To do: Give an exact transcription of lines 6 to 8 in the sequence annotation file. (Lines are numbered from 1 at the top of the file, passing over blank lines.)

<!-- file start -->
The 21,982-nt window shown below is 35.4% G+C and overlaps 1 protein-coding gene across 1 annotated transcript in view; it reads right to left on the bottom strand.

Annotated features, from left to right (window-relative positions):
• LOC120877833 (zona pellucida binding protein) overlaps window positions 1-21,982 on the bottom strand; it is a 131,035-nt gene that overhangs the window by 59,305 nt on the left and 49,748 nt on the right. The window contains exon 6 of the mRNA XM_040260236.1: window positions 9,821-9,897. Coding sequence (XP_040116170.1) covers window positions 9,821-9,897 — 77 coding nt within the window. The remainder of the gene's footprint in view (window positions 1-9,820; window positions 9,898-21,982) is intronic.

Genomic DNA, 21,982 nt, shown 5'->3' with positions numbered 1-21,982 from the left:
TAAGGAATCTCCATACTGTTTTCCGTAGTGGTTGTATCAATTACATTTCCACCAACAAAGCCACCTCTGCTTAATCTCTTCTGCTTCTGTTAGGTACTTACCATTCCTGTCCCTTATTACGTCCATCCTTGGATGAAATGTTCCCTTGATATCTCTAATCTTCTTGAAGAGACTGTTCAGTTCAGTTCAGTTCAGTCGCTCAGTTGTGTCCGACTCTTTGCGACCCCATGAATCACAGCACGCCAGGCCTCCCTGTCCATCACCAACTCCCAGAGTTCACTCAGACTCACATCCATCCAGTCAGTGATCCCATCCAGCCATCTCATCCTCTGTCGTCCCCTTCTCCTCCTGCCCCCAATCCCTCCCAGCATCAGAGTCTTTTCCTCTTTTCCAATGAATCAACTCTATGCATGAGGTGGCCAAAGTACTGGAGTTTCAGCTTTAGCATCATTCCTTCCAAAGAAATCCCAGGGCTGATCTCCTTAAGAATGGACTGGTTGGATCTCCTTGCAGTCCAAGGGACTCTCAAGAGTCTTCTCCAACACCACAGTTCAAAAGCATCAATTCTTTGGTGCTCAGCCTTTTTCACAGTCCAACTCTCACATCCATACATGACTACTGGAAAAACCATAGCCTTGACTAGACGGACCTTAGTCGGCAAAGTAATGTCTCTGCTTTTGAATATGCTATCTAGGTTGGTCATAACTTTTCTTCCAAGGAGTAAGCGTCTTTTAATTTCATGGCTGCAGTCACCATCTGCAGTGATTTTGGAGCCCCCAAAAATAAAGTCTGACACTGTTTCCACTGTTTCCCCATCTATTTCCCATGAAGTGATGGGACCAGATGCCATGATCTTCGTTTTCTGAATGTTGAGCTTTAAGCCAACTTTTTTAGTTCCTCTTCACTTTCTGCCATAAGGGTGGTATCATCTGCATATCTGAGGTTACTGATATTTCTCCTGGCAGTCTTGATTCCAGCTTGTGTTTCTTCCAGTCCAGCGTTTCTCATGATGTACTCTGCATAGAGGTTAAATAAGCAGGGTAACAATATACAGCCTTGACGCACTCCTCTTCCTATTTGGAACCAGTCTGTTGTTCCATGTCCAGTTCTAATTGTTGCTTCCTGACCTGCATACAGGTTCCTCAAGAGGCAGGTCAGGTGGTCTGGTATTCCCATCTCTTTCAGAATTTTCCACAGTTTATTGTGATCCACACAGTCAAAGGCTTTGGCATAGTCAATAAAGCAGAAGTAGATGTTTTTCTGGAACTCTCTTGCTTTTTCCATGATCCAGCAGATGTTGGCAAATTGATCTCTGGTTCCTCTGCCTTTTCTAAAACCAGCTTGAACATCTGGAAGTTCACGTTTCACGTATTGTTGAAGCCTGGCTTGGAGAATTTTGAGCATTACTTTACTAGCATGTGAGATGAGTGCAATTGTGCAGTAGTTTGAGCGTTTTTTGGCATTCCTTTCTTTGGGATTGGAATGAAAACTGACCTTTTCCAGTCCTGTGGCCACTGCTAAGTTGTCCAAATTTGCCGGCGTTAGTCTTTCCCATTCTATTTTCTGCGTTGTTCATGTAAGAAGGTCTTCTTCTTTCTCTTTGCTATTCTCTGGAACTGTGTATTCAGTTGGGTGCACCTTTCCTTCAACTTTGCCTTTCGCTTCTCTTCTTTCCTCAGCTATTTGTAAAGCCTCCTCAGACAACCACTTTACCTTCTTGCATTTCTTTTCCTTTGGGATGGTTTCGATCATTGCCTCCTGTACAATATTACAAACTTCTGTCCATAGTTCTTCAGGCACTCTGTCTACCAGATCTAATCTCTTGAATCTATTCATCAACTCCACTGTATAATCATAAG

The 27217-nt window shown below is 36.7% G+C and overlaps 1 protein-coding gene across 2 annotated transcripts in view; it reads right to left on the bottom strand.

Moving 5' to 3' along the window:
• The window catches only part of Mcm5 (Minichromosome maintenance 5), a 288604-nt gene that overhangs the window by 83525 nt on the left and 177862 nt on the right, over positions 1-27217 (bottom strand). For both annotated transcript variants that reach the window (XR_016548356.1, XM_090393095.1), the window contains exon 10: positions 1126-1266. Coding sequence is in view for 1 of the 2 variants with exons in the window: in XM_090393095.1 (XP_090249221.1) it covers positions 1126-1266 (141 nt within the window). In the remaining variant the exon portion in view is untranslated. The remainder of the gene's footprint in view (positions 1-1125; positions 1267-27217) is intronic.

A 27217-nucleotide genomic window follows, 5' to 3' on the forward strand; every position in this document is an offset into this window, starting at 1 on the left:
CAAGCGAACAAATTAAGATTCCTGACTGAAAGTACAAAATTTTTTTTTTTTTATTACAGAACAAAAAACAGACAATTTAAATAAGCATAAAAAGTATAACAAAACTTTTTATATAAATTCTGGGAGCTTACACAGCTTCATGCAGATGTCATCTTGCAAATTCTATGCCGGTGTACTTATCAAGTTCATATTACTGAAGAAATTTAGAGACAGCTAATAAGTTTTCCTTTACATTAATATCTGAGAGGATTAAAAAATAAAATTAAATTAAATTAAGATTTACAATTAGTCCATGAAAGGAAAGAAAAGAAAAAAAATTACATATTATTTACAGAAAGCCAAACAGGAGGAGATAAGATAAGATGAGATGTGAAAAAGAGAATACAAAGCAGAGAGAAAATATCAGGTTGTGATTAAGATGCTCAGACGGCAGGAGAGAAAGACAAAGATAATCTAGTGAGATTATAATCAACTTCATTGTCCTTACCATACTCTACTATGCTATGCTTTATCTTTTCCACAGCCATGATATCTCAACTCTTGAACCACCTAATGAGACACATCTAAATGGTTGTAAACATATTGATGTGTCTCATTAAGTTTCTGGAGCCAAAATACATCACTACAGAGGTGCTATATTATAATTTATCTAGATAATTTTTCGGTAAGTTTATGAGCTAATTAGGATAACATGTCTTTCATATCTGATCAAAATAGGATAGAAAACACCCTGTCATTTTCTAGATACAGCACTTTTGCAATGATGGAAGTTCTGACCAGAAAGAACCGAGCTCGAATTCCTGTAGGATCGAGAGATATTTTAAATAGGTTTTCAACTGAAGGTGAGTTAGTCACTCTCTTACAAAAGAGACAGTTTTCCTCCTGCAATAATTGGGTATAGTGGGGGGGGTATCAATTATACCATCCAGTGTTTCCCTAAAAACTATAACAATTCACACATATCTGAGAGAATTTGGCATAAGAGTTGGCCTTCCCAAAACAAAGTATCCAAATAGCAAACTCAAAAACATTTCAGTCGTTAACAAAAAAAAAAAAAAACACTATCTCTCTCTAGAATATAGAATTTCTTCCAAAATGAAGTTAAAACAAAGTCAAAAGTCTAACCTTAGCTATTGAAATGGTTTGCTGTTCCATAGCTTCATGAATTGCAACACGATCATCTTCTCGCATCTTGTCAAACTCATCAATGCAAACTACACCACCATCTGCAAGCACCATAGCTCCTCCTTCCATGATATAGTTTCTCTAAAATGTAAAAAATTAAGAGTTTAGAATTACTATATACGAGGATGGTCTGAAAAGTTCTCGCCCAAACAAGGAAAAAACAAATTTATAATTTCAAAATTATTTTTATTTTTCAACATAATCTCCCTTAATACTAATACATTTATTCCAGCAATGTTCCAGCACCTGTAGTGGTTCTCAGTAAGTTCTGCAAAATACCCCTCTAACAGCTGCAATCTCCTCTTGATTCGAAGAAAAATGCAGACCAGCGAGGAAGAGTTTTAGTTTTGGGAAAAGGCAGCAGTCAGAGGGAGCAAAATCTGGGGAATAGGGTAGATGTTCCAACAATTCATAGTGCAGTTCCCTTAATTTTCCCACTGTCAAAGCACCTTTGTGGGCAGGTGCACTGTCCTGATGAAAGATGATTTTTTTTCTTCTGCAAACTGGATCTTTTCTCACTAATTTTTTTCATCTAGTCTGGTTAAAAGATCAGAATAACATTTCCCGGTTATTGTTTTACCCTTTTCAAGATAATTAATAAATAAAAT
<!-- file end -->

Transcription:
The 27217-nt window shown below is 36.7% G+C and overlaps 1 protein-coding gene across 2 annotated transcripts in view; it reads right to left on the bottom strand.

Moving 5' to 3' along the window:
• The window catches only part of Mcm5 (Minichromosome maintenance 5), a 288604-nt gene that overhangs the window by 83525 nt on the left and 177862 nt on the right, over positions 1-27217 (bottom strand). For both annotated transcript variants that reach the window (XR_016548356.1, XM_090393095.1), the window contains exon 10: positions 1126-1266. Coding sequence is in view for 1 of the 2 variants with exons in the window: in XM_090393095.1 (XP_090249221.1) it covers positions 1126-1266 (141 nt within the window). In the remaining variant the exon portion in view is untranslated. The remainder of the gene's footprint in view (positions 1-1125; positions 1267-27217) is intronic.